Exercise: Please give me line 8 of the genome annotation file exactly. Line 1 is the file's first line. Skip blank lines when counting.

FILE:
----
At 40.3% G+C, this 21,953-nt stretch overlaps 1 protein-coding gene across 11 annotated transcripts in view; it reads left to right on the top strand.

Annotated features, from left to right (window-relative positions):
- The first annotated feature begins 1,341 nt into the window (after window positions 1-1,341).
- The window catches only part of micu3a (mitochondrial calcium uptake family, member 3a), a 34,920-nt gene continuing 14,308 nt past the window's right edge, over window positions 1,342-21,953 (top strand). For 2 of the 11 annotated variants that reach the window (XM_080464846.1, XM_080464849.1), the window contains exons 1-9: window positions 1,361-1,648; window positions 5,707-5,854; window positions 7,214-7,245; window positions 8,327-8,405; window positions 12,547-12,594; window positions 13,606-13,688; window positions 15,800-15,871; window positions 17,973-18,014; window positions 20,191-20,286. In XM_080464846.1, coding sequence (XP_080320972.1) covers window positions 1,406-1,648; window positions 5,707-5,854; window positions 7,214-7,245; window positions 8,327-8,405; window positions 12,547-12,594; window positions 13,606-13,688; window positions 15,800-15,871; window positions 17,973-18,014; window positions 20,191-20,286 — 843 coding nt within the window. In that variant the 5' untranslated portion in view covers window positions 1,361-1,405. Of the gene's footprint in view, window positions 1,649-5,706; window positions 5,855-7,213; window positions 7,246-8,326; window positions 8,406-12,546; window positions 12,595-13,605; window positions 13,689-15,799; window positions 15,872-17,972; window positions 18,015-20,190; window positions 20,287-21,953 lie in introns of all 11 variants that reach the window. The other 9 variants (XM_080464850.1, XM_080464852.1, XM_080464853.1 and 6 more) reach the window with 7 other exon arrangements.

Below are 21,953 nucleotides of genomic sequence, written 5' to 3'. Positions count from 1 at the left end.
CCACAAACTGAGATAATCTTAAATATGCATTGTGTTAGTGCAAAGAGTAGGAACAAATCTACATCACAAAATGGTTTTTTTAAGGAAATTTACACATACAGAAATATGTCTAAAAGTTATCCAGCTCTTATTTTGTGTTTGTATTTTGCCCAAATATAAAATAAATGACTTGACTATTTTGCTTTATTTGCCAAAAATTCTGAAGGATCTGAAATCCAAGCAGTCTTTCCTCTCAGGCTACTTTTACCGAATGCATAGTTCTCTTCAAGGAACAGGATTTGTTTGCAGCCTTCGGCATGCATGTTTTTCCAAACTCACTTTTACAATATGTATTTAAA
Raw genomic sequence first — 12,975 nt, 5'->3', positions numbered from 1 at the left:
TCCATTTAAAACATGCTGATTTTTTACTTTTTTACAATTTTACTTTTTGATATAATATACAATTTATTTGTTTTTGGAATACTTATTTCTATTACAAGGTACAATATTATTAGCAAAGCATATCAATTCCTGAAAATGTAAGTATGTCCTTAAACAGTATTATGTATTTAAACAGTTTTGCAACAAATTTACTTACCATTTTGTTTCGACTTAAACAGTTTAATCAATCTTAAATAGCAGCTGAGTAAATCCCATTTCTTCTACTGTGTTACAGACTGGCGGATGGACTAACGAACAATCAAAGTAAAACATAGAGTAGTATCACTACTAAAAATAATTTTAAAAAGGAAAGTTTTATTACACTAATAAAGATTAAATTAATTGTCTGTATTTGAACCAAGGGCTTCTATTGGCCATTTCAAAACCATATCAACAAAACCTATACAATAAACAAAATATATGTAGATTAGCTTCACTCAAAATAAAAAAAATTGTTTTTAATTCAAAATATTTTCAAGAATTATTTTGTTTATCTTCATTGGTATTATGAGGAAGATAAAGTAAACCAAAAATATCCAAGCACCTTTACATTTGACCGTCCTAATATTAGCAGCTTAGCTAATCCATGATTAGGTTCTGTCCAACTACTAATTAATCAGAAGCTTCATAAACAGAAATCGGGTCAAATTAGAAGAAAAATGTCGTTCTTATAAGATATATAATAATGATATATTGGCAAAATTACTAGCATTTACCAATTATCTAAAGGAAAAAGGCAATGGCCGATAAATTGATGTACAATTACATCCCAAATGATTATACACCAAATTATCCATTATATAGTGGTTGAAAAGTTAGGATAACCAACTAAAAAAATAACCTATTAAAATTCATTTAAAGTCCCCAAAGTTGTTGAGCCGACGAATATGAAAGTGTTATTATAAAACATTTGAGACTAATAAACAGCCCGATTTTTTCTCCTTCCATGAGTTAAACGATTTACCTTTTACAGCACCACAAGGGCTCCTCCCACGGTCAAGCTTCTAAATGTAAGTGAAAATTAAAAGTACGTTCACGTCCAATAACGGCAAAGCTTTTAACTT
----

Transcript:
TCCATTTAAAACATGCTGATTTTTTACTTTTTTACAATTTTACTTTTTGATATAATATACAATTTATTTGTTTTTGGAATACTTATTTCTATTACAAGGTACAATATTATTAGCAAAGCATATCAATTCCTGAAAATGTAAGTATGTCCTTAAACAGTATTATGTATTTAAACAGTTTTGCAACAAATTTACTTACCATTTTGTTTCGACTTAAACAGTTTAATCAATCTTAAATAGCAGCTGAGTAAATCCCATTTCTTCTACTGTGTTACAGACTGGCGGATGGACTAACGAACAATCAAAGTAAAACATAGAGTAGTATCACTACTAAAAATAATTTTAAAAAGGAAAGTTTTATTACACTAATAAAGATTAAATTAATTGTCTGTATTTGAACCAAGGGCTTCTATTGGCCATTTCAAAACCATATCAACAAAACCTATACAATAAACAAAATATATGTAGATTAGCTTCACTCAAAATAAAAAAAATTGTTTTTAATTCAAAATATTTTCAAGAATTATTTTGTTTATCTTCATTGGTATTATGAGGAAGATAAAGTAAACCAAAAATATCCAAGCACCTTTACATTTGACCGTCCTAATATTAGCAGCTTAGCTAATCCATGATTAGGTTCTGTCCAACTACTAATTAATCAGAAGCTTCATAAACAGAAATCGGGTCAAATTAGAAGAAAAATGTCGTTCTTATAAGATATATAATAATGATATATTGGCAAAATTACTAGCATTTACCAATTATCTAAAGGAAAAAGGCAATGGCCGATAAATTGATGTACAATTACATCCCAAATGATTATACACCAAATTATCCATTATATAGTGGTTGAAAAGTTAGGATAACCAACTAAAAAAATAACCTATTAAAATTCATTTAAAGTCCCCAAAGTTGTTGAGCCGACGAATATGAAAGTGTTATTATAAAACATTTGAGACTAATAAACAGCCCGATTTTTTCTCCTTCCATGAGTTAAACGATTTACCTTTTACAGCACCACAAGGGCTCCTCCCACGGTCAAGCTTCTAAATGTAAGTGAAAATTAAAAGTACGTTCACGTCCAATAACGGCAAAGCTTTTAACTT